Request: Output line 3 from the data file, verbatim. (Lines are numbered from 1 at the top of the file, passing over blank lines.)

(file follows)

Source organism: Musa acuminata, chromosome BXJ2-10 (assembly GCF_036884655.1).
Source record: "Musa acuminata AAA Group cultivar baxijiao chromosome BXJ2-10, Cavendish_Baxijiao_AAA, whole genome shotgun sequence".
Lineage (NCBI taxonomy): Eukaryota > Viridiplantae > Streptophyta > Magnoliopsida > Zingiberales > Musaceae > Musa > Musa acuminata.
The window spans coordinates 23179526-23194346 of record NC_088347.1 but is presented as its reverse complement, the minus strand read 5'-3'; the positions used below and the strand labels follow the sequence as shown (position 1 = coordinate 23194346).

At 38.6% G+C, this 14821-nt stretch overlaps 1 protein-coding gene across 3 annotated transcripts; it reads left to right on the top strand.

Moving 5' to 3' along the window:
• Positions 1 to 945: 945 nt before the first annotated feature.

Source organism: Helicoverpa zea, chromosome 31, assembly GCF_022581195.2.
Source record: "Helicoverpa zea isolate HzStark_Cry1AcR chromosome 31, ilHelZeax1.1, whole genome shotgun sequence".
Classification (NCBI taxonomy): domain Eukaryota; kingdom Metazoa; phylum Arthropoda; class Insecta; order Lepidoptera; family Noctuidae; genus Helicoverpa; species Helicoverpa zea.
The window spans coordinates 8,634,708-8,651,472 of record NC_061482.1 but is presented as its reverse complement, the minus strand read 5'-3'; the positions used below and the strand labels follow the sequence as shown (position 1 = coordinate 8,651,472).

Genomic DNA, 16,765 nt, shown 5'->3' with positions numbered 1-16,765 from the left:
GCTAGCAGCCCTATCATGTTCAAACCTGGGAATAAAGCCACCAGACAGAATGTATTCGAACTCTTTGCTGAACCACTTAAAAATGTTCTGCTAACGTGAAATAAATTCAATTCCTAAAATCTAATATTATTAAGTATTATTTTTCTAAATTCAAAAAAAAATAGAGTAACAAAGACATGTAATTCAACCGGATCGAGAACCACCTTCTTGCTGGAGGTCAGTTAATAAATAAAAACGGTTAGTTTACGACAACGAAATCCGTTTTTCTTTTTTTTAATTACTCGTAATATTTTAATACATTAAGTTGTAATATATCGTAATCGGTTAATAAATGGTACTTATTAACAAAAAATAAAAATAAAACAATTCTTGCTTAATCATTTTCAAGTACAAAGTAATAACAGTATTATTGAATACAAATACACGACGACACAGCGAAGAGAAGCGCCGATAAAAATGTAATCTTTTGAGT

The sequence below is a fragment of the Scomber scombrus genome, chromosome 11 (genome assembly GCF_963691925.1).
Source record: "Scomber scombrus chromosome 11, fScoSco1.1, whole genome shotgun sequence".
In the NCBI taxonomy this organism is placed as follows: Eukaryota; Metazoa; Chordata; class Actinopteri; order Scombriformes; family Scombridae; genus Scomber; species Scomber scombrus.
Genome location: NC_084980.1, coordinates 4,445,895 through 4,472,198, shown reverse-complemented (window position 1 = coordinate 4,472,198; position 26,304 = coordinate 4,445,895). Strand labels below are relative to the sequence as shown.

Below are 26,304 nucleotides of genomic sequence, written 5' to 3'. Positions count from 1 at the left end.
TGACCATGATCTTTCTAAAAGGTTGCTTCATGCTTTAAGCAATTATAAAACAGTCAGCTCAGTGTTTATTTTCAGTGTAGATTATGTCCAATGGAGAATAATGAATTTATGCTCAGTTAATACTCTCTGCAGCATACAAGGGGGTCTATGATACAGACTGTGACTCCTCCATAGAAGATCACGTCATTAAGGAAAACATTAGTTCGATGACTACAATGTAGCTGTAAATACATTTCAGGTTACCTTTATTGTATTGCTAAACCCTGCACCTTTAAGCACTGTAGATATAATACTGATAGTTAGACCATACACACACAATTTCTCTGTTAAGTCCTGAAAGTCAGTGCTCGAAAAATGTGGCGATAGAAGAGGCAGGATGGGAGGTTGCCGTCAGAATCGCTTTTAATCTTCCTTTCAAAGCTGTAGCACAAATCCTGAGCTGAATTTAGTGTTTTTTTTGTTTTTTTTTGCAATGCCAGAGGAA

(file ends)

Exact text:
Lineage (NCBI taxonomy): Eukaryota > Viridiplantae > Streptophyta > Magnoliopsida > Zingiberales > Musaceae > Musa > Musa acuminata.